2014

Iraqi Child in Need Travels to Atlanta for Surgery

    ATLANTA, Jan. 6 /PRNewswire/ -- After being rescued by soldiers of the
 Georgia Army National Guard's 48th Brigade during a home raid in Baghdad in
 early December, 3-month-old Iraqi "Baby Noor" was flown to Children's
 Healthcare of Atlanta to receive life-saving surgery.  Baby Noor was born with
 spina bifida, a birth defect in which the spinal column fails to completely
 close. She is being treated by Roger Hudgins, M.D., chief of neurosurgery at
 Children's. Dr. Hudgins will be assisted by Fernando Burstein, M.D., Medical
 Director of the Center for Craniofacial Disorders at Children's. Children's
 and the surgeons have offered to perform the delicate operation at no cost.
 
     Baby Noor's Discovery
     As the Iraqi family nervously watched the soldiers search their home, the
 baby's grandmother brought to the soldiers' attention a purple pouch
 protruding from the infant's back. Iraqi doctors had told Noor's parents she
 would live only 45 days without corrective surgery. The members of the 48th
 Brigade vowed to do whatever it took to bring the little girl to the U.S. for
 the medical care she so desperately needed.
     On the soldiers' newly adopted "mission" to save Baby Noor, they
 dispatched their pleas to numerous contacts in the U.S., including the office
 of Sen. Saxby Chambliss (R-Ga.). Chambliss' office then contacted Children's,
 which immediately agreed to donate its services to Baby Noor. In the meantime,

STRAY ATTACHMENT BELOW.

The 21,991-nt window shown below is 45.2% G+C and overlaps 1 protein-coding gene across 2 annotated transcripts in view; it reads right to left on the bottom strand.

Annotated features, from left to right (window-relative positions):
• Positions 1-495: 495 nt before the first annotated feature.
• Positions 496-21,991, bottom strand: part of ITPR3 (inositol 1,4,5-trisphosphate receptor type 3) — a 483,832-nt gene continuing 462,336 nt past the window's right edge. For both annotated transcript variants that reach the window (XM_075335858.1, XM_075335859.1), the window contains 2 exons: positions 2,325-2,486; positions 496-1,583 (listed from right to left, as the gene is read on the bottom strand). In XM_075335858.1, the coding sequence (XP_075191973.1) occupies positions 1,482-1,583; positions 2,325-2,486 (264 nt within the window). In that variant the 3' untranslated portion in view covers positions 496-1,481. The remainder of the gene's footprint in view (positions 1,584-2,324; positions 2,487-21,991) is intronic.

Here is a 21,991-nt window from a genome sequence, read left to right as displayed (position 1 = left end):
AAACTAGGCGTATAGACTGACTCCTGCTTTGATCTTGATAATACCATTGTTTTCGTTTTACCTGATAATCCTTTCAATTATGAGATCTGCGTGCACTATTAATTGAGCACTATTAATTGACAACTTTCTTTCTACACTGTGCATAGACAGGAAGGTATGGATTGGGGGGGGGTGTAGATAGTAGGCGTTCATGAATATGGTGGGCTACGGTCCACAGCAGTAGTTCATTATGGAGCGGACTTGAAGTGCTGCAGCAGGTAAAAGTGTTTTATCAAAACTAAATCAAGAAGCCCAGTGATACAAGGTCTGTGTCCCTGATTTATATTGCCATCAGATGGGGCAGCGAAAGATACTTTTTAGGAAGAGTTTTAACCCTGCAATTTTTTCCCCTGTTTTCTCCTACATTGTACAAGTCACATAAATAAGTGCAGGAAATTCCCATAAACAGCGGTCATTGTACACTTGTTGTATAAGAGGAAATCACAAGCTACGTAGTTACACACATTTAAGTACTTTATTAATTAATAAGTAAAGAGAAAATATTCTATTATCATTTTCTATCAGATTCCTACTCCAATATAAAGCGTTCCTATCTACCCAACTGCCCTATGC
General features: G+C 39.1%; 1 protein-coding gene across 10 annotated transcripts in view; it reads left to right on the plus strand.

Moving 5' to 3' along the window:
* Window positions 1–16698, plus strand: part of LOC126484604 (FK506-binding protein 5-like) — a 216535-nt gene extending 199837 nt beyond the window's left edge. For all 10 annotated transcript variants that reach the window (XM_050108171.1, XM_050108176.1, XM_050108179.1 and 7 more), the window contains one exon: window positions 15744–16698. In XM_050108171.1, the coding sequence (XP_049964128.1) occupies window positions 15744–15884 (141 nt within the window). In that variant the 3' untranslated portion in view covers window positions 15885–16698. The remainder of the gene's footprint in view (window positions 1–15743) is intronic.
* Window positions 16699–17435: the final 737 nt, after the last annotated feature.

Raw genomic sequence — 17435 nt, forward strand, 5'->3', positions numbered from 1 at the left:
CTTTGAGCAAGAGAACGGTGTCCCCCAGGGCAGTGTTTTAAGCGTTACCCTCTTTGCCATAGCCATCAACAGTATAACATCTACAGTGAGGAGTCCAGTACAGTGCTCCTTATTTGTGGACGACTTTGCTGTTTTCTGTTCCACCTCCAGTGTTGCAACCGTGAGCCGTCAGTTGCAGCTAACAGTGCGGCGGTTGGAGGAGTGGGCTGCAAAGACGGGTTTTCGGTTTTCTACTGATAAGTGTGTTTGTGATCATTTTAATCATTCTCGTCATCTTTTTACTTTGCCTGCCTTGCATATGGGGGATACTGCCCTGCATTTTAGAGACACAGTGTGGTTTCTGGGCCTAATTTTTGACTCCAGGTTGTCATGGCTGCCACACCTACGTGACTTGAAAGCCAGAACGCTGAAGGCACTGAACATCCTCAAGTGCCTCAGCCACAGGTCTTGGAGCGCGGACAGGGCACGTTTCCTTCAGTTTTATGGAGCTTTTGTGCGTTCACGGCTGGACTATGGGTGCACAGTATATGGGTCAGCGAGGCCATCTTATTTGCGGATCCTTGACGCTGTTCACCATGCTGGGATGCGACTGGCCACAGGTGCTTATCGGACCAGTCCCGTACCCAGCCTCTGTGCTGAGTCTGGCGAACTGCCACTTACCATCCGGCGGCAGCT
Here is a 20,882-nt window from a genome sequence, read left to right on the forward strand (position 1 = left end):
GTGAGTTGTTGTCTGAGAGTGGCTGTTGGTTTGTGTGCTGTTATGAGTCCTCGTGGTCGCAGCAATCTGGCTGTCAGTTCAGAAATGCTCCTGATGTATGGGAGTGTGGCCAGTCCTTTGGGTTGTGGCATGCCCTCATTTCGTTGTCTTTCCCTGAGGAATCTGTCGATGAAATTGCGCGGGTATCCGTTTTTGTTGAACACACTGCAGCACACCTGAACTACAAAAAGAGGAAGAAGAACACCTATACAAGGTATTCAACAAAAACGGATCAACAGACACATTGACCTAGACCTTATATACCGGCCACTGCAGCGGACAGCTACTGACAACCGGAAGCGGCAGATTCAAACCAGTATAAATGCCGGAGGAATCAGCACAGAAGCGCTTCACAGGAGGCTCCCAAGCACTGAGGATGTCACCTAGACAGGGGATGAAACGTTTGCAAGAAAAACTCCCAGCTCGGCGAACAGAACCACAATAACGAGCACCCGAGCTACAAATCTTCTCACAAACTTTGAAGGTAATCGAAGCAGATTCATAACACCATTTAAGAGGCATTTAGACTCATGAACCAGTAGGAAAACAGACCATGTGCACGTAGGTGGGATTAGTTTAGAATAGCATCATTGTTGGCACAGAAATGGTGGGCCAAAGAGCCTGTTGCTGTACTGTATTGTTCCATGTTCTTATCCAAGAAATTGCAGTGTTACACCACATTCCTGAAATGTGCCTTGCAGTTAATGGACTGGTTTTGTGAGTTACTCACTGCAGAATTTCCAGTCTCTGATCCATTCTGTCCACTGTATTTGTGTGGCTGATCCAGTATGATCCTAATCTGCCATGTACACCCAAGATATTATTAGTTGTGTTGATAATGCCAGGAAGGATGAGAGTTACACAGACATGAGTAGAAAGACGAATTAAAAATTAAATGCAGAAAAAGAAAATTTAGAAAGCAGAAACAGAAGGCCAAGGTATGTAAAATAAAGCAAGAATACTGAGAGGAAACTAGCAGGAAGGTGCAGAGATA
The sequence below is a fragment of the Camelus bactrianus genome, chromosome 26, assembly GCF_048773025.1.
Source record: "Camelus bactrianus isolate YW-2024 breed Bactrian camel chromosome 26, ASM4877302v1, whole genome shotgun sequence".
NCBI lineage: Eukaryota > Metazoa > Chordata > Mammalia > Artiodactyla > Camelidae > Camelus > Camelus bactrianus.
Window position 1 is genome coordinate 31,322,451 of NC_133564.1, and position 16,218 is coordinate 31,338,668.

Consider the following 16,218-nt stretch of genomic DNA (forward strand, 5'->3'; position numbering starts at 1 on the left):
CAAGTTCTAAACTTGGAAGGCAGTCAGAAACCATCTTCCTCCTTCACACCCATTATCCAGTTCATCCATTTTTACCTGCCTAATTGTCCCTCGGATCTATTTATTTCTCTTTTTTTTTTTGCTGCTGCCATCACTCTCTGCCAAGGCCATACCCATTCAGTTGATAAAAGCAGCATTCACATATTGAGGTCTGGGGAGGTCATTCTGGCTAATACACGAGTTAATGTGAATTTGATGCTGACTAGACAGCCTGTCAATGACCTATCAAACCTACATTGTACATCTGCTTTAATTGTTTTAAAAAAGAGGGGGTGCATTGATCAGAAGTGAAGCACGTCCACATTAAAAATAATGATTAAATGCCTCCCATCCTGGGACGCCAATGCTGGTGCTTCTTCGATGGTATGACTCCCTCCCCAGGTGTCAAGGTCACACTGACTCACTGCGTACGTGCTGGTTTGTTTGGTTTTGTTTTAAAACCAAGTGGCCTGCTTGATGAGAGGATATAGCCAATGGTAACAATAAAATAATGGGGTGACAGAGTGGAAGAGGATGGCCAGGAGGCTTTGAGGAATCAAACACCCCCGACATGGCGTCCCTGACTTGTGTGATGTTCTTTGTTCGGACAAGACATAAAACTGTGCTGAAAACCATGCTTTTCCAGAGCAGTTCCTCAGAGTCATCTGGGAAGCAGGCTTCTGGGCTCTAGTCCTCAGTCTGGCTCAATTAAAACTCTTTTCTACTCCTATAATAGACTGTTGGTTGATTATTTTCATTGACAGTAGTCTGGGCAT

Childspring International, an Atlanta-based organization that seeks medical
 care for children worldwide, worked with Sen. Chambliss and contacts stateside
 and abroad to arrange for necessary paperwork to bring Noor and her family to
 Atlanta. The organization also identified a host family to house Noor's family
 while she was being treated at Children's and responded to the community's
 offers of support.
     "It is an honor for me to help this child who means so much to our Army
 National Guard," Hudgins said.  "After all, these are the brave men and women
 who risk their lives daily to serve our country. I feel privileged to play
 whatever role I can in helping them and this child."
     During the surgery, Hudgins plans to place the spinal cord down the center
 of Noor's back and cover it with muscle and tissue. Dr. Hudgins has requested
 the assistance of craniofacial surgeon, Dr. Fernando Burstein, a plastic
 surgeon with specialized training in the diagnosis and treatment of skeletal
 abnormalities of the skull and facial bones.  Dr. Burstein will help ensure
 that Baby Noor not only feels normal after surgery, but that the skin on her
 back heals properly following surgery.
     "I am honored to have the opportunity to play a role in Baby Noor's
 surgery and will strive to ensure that she will be as normal as possible, have
 a smooth recovery and enjoy a healthy childhood," Burstein said.
 
     What Is Spina Bifida?
     Spina bifida is a birth defect in which the bones of the spine (vertebrae)
 do not form properly around the spinal cord. This can occur anywhere along the
 spine. Spina bifida is the most common of a group of birth defects called
 neural tube defects.
     Spina bifida develops in a fetus early in pregnancy, often before a woman
 knows she is pregnant. In the United States, about 1 in every 2,000 children